6 investing basics to know


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Investing can be intimidating, especially if you’re a beginner. There are lots of terms, concepts to understand and a variety of regulations that oversee the industry.

As a novice investor, navigating the intricacies of the investing world can be overwhelming. However, investing can be part of a financial plan to help you grow your wealth in the long term.

One way to make something less intimidating? Educating yourself on the subject. Taking the time to learn a few investing basics can make the entire concept seem less frightening.

Here are some basic investing definitions and ideas to help make investing more approachable.

Related: How to open your first IRA

This article originally appeared on SoFi.com and was syndicated by MediaFeed.org.

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1. How saving and investing are different

You may think if you’re saving money you don’t need to invest, but in reality the two concepts are different. Saving is when you incrementally set aside money for emergencies or the future.

Your savings are typically kept in a savings account or another cash equivalent where the money can be easily accessed when you need it.

When you invest, you use your money to buy stocks, bonds, mutual funds, or real estate. The hope is that those investments will earn a return. This strategy can be used to reach long-term goals.

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2. Setting your financial goals

One way to start is by understanding your financial goals. The goal you are saving for can inform how you invest and the types of assets you invest in. If you’re in your 20s and you’re investing toward your retirement, your strategy might be different than someone who is in their mid-40s and investing toward the same goal.

People sometimes have multiple goals they are working toward simultaneously, like saving for retirement, buying a house, or putting their children through college in the future.

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3. Understanding risk v. return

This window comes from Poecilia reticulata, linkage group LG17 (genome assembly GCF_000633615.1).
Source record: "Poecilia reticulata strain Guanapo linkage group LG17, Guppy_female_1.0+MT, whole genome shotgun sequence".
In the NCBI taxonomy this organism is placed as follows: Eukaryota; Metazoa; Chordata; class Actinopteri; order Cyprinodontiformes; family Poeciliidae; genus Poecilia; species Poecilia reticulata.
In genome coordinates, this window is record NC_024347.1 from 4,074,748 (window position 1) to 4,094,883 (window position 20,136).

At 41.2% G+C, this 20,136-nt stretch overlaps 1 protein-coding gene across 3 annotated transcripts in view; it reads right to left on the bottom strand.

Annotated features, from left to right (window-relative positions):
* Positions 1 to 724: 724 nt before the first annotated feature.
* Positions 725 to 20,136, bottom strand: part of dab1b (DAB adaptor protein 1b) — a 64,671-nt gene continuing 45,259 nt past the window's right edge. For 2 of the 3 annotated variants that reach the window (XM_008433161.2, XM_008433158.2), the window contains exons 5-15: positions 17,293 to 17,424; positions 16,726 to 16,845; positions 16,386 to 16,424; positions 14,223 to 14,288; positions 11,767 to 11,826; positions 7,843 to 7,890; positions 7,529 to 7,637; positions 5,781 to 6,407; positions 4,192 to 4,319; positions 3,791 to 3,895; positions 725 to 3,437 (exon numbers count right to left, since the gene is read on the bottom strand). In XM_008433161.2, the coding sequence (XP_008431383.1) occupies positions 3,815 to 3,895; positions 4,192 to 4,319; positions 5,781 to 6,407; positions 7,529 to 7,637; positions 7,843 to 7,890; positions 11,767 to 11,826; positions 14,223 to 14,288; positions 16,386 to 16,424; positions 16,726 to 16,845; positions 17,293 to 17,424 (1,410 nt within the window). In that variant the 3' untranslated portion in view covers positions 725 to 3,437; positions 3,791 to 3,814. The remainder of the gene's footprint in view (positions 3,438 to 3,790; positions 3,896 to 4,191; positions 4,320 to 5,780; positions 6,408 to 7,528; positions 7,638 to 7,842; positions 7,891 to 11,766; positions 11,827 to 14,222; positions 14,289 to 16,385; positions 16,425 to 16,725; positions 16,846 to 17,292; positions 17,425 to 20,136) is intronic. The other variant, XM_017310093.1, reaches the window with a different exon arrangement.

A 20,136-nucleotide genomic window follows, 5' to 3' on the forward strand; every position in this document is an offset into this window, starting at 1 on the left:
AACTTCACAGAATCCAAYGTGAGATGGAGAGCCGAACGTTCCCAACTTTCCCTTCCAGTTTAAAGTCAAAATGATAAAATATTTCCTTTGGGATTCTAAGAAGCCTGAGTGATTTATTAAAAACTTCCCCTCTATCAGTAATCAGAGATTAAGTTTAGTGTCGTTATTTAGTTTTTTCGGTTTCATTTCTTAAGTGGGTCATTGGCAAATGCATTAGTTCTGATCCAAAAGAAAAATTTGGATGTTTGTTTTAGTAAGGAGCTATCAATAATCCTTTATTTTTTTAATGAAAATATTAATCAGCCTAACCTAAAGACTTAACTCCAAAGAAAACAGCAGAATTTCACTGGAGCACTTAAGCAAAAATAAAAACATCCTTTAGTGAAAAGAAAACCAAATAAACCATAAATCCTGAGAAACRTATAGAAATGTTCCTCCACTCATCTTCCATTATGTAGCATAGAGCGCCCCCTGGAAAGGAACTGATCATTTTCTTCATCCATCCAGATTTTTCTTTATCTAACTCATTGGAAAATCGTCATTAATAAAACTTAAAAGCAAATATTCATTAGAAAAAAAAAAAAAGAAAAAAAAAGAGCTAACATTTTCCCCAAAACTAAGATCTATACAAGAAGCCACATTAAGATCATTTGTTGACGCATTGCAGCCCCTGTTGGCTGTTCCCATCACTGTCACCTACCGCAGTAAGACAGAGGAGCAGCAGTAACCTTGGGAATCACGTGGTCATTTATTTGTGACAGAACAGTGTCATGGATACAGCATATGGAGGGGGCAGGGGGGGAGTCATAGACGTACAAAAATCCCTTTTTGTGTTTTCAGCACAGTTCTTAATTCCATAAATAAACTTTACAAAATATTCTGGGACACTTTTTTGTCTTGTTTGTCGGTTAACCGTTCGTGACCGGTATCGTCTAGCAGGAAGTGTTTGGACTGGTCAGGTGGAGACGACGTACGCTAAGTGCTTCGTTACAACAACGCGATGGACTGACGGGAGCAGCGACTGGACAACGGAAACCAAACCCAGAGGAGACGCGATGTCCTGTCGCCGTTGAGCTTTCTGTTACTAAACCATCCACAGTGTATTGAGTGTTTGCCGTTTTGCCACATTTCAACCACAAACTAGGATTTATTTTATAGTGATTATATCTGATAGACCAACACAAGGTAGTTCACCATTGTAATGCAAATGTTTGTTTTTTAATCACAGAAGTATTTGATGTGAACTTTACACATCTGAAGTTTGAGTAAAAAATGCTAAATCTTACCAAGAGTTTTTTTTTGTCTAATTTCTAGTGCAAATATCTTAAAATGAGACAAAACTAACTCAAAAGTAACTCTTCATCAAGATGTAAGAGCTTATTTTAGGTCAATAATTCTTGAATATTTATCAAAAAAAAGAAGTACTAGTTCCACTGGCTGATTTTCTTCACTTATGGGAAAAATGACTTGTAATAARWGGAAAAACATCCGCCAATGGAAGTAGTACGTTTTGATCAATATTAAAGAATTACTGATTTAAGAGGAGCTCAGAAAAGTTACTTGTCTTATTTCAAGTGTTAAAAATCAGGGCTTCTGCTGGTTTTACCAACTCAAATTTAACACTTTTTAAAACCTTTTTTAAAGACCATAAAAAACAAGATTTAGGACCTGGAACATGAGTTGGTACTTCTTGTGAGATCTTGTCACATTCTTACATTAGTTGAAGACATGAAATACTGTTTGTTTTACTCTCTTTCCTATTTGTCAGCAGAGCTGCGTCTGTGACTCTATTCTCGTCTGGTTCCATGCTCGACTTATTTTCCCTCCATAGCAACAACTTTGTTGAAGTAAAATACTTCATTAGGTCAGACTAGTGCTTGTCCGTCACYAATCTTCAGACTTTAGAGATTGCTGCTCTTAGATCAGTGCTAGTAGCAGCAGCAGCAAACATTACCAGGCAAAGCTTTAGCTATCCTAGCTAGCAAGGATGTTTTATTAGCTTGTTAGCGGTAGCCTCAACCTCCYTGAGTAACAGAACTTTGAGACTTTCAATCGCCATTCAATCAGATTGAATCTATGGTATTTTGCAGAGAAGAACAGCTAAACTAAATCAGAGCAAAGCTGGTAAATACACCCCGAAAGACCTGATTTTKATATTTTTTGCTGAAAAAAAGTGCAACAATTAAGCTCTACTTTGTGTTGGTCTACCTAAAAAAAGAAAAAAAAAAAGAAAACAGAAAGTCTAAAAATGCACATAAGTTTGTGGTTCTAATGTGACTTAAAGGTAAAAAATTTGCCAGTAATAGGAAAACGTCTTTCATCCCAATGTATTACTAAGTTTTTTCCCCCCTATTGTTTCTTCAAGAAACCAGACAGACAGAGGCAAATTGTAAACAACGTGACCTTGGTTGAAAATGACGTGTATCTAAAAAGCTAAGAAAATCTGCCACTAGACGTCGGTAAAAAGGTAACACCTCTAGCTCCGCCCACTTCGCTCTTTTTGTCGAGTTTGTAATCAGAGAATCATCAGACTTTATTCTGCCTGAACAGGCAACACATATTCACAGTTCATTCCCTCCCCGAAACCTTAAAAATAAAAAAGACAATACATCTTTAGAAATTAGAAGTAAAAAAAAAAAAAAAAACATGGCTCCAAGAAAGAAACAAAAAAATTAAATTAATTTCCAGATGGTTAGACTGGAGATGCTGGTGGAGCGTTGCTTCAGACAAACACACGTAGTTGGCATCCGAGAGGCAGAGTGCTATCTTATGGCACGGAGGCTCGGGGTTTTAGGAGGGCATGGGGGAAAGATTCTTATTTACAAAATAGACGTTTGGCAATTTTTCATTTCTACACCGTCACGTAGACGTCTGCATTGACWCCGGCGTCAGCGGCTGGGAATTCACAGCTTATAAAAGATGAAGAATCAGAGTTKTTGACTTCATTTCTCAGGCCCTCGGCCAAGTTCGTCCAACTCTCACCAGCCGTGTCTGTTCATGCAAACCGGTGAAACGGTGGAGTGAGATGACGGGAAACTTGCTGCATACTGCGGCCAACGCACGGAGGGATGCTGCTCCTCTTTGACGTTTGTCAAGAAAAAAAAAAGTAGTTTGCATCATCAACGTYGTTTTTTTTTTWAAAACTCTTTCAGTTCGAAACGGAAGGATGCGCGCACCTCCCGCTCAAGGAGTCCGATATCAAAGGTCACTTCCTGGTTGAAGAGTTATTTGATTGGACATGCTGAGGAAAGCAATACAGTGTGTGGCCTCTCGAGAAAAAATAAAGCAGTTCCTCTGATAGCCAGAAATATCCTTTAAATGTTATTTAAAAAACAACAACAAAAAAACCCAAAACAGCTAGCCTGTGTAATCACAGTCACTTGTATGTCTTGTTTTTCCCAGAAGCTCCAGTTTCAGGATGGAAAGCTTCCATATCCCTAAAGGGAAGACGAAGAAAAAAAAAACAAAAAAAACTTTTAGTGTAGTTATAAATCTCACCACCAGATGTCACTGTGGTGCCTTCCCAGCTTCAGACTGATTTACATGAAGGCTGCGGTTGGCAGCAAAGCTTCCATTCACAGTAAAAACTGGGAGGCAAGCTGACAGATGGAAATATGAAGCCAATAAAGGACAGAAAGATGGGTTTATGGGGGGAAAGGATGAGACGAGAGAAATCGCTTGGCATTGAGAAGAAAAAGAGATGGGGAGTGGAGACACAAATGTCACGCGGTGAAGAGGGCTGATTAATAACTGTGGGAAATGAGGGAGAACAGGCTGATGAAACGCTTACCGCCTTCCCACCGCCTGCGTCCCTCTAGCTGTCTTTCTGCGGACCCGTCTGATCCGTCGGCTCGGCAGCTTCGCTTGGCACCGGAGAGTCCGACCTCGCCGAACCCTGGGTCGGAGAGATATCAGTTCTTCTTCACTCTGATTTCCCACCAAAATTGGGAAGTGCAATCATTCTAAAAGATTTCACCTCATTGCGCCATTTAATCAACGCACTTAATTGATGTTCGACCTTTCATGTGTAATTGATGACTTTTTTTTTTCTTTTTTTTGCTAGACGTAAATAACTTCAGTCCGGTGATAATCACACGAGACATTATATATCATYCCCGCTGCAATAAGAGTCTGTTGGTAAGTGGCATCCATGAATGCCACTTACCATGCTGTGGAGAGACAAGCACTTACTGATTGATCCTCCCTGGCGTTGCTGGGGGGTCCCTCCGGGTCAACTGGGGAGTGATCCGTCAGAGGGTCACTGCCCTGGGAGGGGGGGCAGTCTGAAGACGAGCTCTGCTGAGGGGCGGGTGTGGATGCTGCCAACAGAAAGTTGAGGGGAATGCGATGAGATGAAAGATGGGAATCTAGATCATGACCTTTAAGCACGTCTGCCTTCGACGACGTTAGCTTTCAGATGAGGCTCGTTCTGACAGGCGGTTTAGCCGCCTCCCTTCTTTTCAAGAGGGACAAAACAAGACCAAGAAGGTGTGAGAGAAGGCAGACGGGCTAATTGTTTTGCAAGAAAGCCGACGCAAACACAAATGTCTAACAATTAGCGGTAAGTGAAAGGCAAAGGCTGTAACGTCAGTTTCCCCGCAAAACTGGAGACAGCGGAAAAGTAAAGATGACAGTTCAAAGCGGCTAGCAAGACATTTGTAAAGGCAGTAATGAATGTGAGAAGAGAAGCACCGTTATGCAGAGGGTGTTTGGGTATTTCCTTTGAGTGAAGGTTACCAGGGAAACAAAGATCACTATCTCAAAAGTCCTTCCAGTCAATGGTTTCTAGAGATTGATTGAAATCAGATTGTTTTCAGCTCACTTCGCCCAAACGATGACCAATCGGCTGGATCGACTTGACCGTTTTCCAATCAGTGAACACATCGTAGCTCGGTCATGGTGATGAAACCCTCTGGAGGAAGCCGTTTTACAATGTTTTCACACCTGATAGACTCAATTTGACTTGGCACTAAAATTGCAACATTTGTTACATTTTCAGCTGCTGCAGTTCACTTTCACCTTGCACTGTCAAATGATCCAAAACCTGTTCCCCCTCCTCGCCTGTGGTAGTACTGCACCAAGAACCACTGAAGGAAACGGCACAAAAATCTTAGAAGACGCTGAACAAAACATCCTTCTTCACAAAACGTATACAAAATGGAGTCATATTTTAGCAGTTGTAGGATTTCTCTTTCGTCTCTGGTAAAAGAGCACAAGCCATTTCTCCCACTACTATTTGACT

In finance, risk refers to the degree of uncertainty about the rate of return on an asset and the acknowledgment that there is the potential for the financial returns to be less than you expected.

For example, an asset could perform incredibly well and make a great return for the investor. But there’s also the chance that the asset could underperform, leading to a financial loss for the investor. Generally, as investment risks rise, investors seek a higher rate of return to compensate them for taking on additional risk.

Each of your investing goals will have a different time horizon, which is the amount of time an asset is held until it is liquidated. Typically, the longer the time horizon, the more risk you can stand to take on.

For example, in your 20s you’re likely able to build a riskier retirement portfolio. As you age and get closer to retirement, you may want to adjust your investment strategy so that it is more conservative.

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4. Why portfolio diversification matters

There’s really no way around risk when you’re investing, but there are strategies that can help investors minimize risk. Having a diversified portfolio is one way to reduce risk.

Portfolio diversification is spreading your investments over many different asset classes, business sectors, companies, industries, or countries.

Typically risks don’t impact all asset classes in the same way so diversifying your assets is generally less risky than concentrating your money in one asset or one asset class. A diversified portfolio can’t eliminate risk, but it can help minimize risk, especially in the long-term.

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5. Active investing v. passive investing

Active investing is a hands-on approach to investing. It’s what portfolio managers do every day. Essentially they analyze and then select investments based on worth. Typically active investing comes at a cost since you’ll usually need to rely on a team of professionals to actively manage the investments.

Passive investing is a lower-maintenance approach to investing. Instead of assessing individual assets one at a time, your goal is to match the performance of certain market indexes that already exist. Passive investing typically has lower fees than active investing.

Passive funds have been growing in popularity. There are pros and cons to investing using each approach. The markets are changing constantly, so one aspect of smart investing is staying informed.

In some cases, having a financial professional on your side to help you proactively manage your funds can help alleviate stress.

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6. How can I start investing?

There are a variety of options when you’re ready to get started. If your employer offers a 401(k), that can be one of the easiest ways to start investing.

A 401(k) is an employee-sponsored plan designed to help you save for retirement. It allows both you and your employer to make contributions. Another option for retirement is an IRA or individual retirement account.

You could also open a brokerage account for financial goals outside of retirement. It’s an investment account that allows you to buy and sell investments like stocks, bonds and mutual funds.

When you’re ready to start investing you may want to speak with a qualified financial advisor who can help you establish your savings goals and risk tolerance and help you develop a personalized investment strategy.

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